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Independent Contractor or Employee? IRS Guidance for Startups and SMBs

Posted on Edited on
Sylvia F. Dion, MPA, CPA
Sylvia F. Dion, MPA, CPA

As I just mentioned, I'm an avid tax blogger. In addition to blogging on my own blog, The State and Local Tax "Buzz" and for SalesTaxSupport.com, I'm also a tax contributor to the "AllBusiness Experts" blog on AllBusiness.com.  My contributions to the AllBusiness blog cover a variety of tax issues, with a focus on the start-up/SMB/middle-market business.  In my recent AllBusiness post, I focus on a topic that the IRS has been highly scrutinizing - worker classification! Here's an excerpt from my recent post, "Independent Contractor or Employee? IRS Guidance for Startups and SMBs."   

"Here’s a strategy you see employed by many startups – hiring “independent contractors” to fill temporary or permanent positions. From an economic standpoint, this may seem wise as a company in startup mode may be testing the viability of its product or service, or be in the process of securing funding and may not have the funds to commit to permanent hiring, which would mean not only paying employees’ salaries, but incurring the cost of the employee benefits it offers. And so, it may seem that the safest economic route for many startups and growing SMBs is to simply hire “independent contractors” in lieu of employees.

But this strategy is not without risk. This is because the IRS has been scrutinizing situations where workers are treated as independent contractors by the employing company, but are 'de facto' or 'in fact', employees. Proper 'worker classification', as it is often referred to, is a major focus for the IRS. The primary reason the IRS has upped its focus in this area? Payroll taxes!"

You can read the rest of my post, "Independent Contractor or Employee? IRS Guidance for Startups and SMBs" here -> http://experts.allbusiness.com/independent-contractor-or-employee-guidance-for-start-ups-and-smbs/4975/#.UdrofPkcd8k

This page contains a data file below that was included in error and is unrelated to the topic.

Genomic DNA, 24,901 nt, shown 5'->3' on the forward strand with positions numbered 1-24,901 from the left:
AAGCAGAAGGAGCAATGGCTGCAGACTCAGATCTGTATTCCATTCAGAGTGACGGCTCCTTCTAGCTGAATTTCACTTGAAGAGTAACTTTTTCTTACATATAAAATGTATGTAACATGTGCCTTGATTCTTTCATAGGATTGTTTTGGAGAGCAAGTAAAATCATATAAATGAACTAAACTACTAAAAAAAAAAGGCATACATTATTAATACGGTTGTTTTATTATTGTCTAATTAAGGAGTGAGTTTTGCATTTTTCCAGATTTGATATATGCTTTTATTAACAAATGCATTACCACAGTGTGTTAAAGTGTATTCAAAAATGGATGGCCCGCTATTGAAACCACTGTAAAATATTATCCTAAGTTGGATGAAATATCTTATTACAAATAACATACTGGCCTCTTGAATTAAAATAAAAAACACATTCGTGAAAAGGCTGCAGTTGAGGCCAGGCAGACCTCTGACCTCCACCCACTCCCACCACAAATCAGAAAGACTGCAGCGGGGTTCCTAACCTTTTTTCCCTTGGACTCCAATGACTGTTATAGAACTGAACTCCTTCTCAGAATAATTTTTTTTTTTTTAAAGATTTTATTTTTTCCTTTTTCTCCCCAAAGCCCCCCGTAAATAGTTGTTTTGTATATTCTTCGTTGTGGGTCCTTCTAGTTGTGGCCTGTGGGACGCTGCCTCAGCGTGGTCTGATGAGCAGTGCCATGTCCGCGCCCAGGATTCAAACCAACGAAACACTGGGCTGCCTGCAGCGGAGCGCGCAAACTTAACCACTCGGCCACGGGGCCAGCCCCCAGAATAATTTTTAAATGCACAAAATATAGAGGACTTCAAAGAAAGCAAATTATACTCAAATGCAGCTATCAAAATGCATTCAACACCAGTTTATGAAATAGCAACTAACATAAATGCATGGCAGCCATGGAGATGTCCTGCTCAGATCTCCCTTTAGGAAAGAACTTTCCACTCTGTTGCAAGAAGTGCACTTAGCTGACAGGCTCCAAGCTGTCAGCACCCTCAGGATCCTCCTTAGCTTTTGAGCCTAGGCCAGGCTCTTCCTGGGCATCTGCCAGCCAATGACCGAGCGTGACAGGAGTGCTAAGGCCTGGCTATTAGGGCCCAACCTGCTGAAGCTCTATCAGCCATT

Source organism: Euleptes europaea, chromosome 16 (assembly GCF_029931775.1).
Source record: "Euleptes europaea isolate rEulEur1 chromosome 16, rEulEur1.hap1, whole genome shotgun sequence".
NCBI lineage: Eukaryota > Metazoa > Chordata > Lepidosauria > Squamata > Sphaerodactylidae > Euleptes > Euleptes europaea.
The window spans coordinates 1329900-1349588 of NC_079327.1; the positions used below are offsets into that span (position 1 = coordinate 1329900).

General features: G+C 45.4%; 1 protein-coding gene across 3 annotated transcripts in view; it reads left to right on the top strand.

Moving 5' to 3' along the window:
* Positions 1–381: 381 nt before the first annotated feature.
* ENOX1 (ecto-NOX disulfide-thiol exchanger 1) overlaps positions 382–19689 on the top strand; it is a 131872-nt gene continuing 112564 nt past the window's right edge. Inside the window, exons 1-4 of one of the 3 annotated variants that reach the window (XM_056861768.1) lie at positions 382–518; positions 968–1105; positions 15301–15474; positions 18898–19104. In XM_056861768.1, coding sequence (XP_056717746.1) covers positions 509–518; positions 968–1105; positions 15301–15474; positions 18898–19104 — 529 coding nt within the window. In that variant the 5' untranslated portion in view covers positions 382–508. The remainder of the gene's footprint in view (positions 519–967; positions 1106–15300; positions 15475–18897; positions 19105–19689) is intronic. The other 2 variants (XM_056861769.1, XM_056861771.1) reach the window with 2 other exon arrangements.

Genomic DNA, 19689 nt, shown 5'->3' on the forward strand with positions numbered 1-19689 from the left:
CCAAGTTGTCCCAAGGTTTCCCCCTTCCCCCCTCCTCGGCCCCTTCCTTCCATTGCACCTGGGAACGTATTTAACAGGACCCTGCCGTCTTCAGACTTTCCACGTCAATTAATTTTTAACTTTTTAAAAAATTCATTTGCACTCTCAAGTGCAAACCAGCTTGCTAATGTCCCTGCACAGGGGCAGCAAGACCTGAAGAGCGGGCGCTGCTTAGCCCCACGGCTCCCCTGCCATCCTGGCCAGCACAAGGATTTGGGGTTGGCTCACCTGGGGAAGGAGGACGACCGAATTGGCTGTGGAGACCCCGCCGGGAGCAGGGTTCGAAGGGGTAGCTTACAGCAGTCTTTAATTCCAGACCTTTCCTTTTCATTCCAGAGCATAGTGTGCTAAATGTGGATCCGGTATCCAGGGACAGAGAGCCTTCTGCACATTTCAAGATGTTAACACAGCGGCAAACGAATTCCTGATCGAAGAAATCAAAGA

Replied on
Mae Chapman
Mae Chapman

Perhaps this sounds naive so please bear with me: Why doesn't the IRS simply require proof of 1099 issuance to IC and then follow up with the purported IC to ensure they have claimed the income on their Schedule C (and paid 100% of their taxes as a self-employed person)? The follow-up with the IC could include a survey to verify they are in fact, and actual IC, rather than a shadow-employee.
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Replied on
Brian Huber
Brian Huber

Mae, the IRS receives the original 1099s and presumes that copies were issued to the independent contractors. An IRS matching system definitely assures that every IC reports the income and pays the correct tax. The problem is that the IRS would have already collected the tax amounts if the IC were an employee. Therefore, misclassified workers are slowing the tax collection process. Small business owners need more professional assistance to comply with payroll tax withholding, remittance, and reporting. Moreover, income tax returns are compared to payroll tax reports for matching figures. This is a trap for unwary small businesses. More tax preparers are therefore needed to increase their expertise and services to business owners. CPAs specializing in tax are even having difficulty hiring knowledgeable staffers that can help more business clients. A good way to advance or get started in the tax field (even for individuals who plan to study for the CPA exam) is to consider Enrolled Agent certification. More information about the designation and examination is available at http://fastforwardacademy.com/enrolled-agent-exam-prep.htm.
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Brian Huber
Brian Huber

Thanks for adding the new comment, Sylvia. You are certainly correct about state unemployment insurance assessments becoming a big concern in cases of misclassified workers.  Several CPAs have informed me about businesses they represented in audits by state employment commissions that uncovered workers who were improperly classified as contractors. Large tax bills from the state followed.

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Replied on Edited on
Sylvia F. Dion, MPA, CPA
Sylvia F. Dion, MPA, CPA

Mae, Here is another issue.  In the post I wrote, I focused on the IRS' focus, but states are just as interested in the misclassification. For instance, employers are required to make State Unemployment Insurance (SUI) contributions on the wages of their employees (depending on the state, contributions are made on the first XX amount of state wages at the percentage that applies to that particular employee.) Note, these are employer contributions, NOT withholdings. So, if a worker is improperly classified as an independent contractor, but is really an employee - then the state is deprived of the SUI contributions that would have been due on the employee's wages. 

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